Industry Roundup – May 2019
Our May round up is a quick overview from the property industry including the slowdown of house price growth and weathering the storm of Brexit – Welcome to the May Round Up
The slowdown of house price growth has now extended beyond southern England. In the near term, it is expected that adjustments will continue across London and extend further across the South. For regional cities, above-average house price growth is expected where employment levels continue to grow and affordability remains attractive. Demand for housing in regional cities has been strong recently and house price growth has expanded beyond the growth of average incomes.
Lower mortgage rates have supported increased buying power and higher prices but the impact is weakening, with new regulations limiting the ability of households to push affordability and mortgage rates bottoming out.
Short-term potential for savvy investors
While London house prices have dropped by 3.8% overall, London boroughs vary significantly in terms of house prices and rental yields. For investors and landlords interested in short-term profits, increases in net rental yields and decreasing house prices in the capital represents a unique opportunity.
ONS data shows that multiple London boroughs including Tower Hamlets and Wandsworth have all had a drop in property price but experienced an increase in rental yields. The highest yields were in Tower Hamlets (3.4%) and Lambeth (3.3%), making them an appealing prospect for investors.
UK property weathers the Brexit storm
80% of respondents to the May Reuters poll believe the UK market has ‘weathered’ Brexit uncertainty, with price rises expected to be fairly robust. In the same poll, economists detailed how London prices are expected to rise by 1.0% in 2020 and 2.5% in 2021 following a resolution to Britain arranging a free-trade deal.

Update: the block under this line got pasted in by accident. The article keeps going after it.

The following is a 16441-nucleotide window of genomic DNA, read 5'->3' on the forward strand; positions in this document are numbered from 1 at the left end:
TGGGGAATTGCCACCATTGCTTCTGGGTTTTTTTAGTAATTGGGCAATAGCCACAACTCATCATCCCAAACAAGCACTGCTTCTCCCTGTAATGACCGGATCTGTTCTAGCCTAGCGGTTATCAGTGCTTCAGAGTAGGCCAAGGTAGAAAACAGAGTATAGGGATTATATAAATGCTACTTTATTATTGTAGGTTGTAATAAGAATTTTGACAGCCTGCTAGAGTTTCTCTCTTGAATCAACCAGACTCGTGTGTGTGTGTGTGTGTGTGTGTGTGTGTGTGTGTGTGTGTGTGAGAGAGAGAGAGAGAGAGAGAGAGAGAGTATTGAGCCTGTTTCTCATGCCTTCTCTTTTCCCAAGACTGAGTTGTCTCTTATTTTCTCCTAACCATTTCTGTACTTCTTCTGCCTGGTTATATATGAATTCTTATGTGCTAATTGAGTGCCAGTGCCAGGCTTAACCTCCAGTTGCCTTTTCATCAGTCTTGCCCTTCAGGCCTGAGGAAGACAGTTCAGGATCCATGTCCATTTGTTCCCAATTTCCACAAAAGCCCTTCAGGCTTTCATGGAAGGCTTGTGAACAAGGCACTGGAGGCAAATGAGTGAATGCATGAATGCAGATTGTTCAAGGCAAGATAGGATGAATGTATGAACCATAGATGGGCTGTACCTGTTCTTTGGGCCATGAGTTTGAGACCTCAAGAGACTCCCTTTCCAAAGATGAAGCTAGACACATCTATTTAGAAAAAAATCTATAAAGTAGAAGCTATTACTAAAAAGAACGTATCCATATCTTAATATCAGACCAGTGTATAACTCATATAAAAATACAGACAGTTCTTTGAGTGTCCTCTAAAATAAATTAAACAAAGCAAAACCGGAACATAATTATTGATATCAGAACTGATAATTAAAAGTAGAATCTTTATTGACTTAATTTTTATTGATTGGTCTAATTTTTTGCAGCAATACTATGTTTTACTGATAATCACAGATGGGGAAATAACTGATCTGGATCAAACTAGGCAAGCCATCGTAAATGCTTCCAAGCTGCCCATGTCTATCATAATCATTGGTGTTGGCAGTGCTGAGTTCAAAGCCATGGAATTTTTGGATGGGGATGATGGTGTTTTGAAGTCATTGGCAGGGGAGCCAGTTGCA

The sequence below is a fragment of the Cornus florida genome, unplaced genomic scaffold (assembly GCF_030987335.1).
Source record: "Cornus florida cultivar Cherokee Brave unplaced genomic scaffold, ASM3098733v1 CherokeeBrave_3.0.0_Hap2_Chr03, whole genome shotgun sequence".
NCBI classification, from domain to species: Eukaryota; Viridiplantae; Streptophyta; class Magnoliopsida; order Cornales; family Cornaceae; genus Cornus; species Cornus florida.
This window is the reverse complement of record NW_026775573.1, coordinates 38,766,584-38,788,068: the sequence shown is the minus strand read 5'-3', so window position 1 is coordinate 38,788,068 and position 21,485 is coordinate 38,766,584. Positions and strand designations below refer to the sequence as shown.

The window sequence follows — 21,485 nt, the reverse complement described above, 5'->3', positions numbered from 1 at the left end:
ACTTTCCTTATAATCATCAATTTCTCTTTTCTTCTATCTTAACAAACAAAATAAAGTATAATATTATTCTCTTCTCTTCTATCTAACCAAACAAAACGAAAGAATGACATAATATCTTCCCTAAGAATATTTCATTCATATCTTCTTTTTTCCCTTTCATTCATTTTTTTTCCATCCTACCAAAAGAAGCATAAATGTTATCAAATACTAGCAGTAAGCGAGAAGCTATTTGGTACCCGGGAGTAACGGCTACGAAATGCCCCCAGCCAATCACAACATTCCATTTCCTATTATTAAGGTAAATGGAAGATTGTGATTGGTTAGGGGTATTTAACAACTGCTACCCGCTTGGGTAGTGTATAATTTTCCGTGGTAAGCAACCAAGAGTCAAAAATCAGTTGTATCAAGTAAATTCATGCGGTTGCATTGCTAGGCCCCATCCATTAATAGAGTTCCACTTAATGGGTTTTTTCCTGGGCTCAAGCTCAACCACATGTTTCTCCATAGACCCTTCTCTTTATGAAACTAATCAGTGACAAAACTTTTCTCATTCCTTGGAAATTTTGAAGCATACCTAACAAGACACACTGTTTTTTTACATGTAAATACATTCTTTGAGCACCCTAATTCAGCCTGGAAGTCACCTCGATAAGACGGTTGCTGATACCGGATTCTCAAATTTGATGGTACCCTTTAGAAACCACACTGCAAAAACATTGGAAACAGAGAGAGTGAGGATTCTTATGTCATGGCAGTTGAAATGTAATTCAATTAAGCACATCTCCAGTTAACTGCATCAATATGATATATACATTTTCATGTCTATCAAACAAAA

“The UK market has remained remarkably resilient,” said Russell Quirk at property website Vyomm.com. “So, just imagine the enormity of the ‘happy-ending’ that will prevail when the current political paralysis ends.”
Already, we can see that following Brexit’s postponement, investors that were delaying a purchase have decided they can’t hold off any longer. Shaun Church, director at Private Finance said:
“Since the UK’s date of departure from the EU was pushed back until October, we’ve already witnessed a resurgence in activity that will help to add even greater buoyancy to house prices and the wider market over the course of the summer.
“Deal or no deal, Brexit or no Brexit – for now, it appears that the property market is progressing regardless. If this new found confidence can be maintained, it should allow the market to return to a stronger state.”
Shortage of rental properties driving increased rents
Property undersupply continues to have a significant impact on the market, an effect that is amplified in the capital. A shortage of rental properties in London is driving the average rent up and increasing yields, with South West London outpacing the rest of the capital in rent rises.
As landlords continue to leave the London market, the number of properties available to renters is decreasing. For investors, this means more opportunity to secure short-term rental profits over the traditionally-favoured long-term strategies.
Rising interest in UK property from overseas
Searches for UK property from overseas buyers has almost doubled in 2019 compared to 2018 figures. Since the UK voted to leave the EU, property portal Placebuzz has seen UK property searches from overseas investors amount to 6.2% of activity, compared to 3.6% a year ago. This shows a tangible interest from international buyers that want to capitalise on softening property prices amidst Brexit uncertainty.
Regional cities were the focus of these international searches, with Birmingham and Glasgow the most sought-after. As these cities continue to offer higher yields and more affordability, expect them to remain more popular than London.
We hope you enjoyed the May round up and were able to gain some valuable insights in the property industry.